Is Small Business a Job Generator?
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"Small business" may be crucial to the American ideal of small-town, independent entrepreneurship, but is it really the engine of job growth claimed by the President and Mitt Romney? We hear some contrasting opinions. Also, Secretary of State Clinto takes the blame for Benghazi security failure; and Facebook, YouTube and Twitter may be fragmenting America, but president debates still provide a common experience.
Banner image: Chicago Loop barber shop. Photo by John Picken
Hillary Clinton Takes Blame for Benghazi Security ()
On the eve of tonight's debate, Hillary Clinton has taken personal responsibility for a calamity Republicans have been making the most of: the deaths of Ambassador to Libya Christopher Stevens and other diplomats. "I'm in charge of the State Department, 60,000-plus people all over the world, 275 posts. The President and the Vice President certainly wouldn't be knowledgeable about specific decisions that are made by security professionals." The Secretary of State made that statement while on a trip to Peru. Dana Milbank is Op-Ed columnist for the Washington Post.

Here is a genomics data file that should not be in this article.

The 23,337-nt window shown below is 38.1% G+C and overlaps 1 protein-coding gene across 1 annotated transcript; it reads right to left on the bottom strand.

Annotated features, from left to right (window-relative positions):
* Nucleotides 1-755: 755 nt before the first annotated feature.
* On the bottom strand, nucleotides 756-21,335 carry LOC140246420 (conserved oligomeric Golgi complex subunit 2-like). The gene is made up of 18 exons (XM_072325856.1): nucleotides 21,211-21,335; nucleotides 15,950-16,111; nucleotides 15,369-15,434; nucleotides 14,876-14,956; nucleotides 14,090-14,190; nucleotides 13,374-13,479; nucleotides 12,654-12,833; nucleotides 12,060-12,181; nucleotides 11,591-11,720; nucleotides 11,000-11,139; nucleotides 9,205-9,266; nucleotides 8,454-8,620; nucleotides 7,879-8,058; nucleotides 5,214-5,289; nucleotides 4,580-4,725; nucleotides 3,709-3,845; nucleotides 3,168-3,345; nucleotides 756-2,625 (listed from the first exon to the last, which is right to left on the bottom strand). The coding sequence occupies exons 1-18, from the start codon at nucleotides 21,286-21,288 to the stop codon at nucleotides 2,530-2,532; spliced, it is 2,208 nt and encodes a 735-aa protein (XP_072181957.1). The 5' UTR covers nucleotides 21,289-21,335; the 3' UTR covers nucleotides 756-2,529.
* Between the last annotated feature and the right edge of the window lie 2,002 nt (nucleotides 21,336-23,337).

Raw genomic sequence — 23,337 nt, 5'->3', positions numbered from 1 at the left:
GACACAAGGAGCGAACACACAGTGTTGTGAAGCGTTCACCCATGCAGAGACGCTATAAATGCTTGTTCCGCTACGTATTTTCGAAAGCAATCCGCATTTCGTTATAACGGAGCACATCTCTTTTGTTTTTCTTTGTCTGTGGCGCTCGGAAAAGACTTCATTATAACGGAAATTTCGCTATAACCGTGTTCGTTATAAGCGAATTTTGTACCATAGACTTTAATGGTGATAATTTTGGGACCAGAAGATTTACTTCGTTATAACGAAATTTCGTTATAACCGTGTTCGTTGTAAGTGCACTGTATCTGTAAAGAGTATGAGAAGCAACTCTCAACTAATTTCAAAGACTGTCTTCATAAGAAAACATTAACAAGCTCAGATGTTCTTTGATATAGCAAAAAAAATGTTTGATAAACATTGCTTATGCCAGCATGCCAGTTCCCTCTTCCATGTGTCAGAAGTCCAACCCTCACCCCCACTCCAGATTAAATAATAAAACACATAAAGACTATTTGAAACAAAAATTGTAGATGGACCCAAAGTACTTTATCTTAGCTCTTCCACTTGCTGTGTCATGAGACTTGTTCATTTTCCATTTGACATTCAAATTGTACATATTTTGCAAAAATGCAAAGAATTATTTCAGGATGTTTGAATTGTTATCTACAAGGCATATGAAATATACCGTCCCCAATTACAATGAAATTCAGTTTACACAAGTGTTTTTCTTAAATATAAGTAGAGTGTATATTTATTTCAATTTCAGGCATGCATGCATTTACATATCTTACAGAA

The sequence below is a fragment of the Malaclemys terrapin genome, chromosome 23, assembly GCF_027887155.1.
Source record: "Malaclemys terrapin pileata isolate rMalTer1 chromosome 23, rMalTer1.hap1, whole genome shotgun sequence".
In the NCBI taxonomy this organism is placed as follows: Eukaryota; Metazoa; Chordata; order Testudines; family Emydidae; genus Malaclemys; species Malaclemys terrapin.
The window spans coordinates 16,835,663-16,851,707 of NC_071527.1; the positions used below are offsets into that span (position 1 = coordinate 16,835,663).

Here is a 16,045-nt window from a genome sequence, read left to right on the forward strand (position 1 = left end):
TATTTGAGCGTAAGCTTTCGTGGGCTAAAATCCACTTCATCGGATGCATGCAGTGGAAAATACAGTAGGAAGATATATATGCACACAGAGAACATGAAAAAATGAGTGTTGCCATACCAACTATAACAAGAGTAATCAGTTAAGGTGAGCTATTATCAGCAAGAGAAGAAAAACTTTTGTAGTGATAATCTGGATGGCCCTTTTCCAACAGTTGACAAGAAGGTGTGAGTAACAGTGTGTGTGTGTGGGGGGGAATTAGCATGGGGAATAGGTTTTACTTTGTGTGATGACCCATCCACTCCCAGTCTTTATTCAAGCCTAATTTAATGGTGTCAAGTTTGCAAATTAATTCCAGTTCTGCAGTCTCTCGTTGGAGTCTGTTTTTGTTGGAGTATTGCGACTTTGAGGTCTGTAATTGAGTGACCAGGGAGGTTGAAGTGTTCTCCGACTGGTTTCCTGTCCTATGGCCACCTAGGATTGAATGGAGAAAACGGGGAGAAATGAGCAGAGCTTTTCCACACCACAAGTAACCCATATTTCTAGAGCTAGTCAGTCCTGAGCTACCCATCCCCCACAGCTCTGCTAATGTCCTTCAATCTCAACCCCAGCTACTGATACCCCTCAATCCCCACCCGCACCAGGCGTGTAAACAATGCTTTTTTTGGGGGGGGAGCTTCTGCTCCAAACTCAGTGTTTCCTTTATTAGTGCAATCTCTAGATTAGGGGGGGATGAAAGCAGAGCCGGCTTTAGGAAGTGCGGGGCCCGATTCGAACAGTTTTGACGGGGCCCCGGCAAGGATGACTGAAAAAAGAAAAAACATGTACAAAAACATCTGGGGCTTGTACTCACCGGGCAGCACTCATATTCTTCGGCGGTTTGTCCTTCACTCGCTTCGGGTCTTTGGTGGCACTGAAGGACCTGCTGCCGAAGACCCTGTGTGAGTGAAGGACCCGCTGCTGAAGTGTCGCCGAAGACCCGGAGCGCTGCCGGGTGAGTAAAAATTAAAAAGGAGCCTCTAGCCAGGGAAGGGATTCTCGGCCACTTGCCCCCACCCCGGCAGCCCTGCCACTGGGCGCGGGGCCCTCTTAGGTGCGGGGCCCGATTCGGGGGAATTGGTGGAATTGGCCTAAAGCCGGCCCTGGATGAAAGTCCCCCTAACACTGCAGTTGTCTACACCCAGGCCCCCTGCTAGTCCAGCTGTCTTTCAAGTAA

Small Business and Job Creation ()
While the President and Mitt Romney are in dispute over whose programs will do the most to help "small business" create new jobs, they agree that it's crucial to creating jobs. But is "small business" really the employment engine they claim it is? It's not even clear exactly what "small" really means, and there's evidence that age is more important than size when it comes to job creation. Are the candidates focused on real economics, or are they pandering to the obsolete American myth of "Mom and Pop" setting up shop on "Main Street."
- Vanessa O'Connell: Wall Street Journal, @VanessaOConnell
- Robert Litan: Bloomberg Government
- John Arensmeyer: Small Business Majority
- Marc Levinson: economist, historian and journalist
TV Debates: Moving the Needle in an Age of Fragmentation ()
Despite $2.5 billion already spent on TV commercials, almost 70 million viewers tuned in to this year's first presidential debate, this year's biggest TV audience except for the Super Bowl. Given the recent hype, tonight's second confrontation might draw even more. In this fragmented age of YouTube, Facebook and Twitter, what's the attraction? David Carr, business columnist and culture reporter at the New York Times, has some answers.
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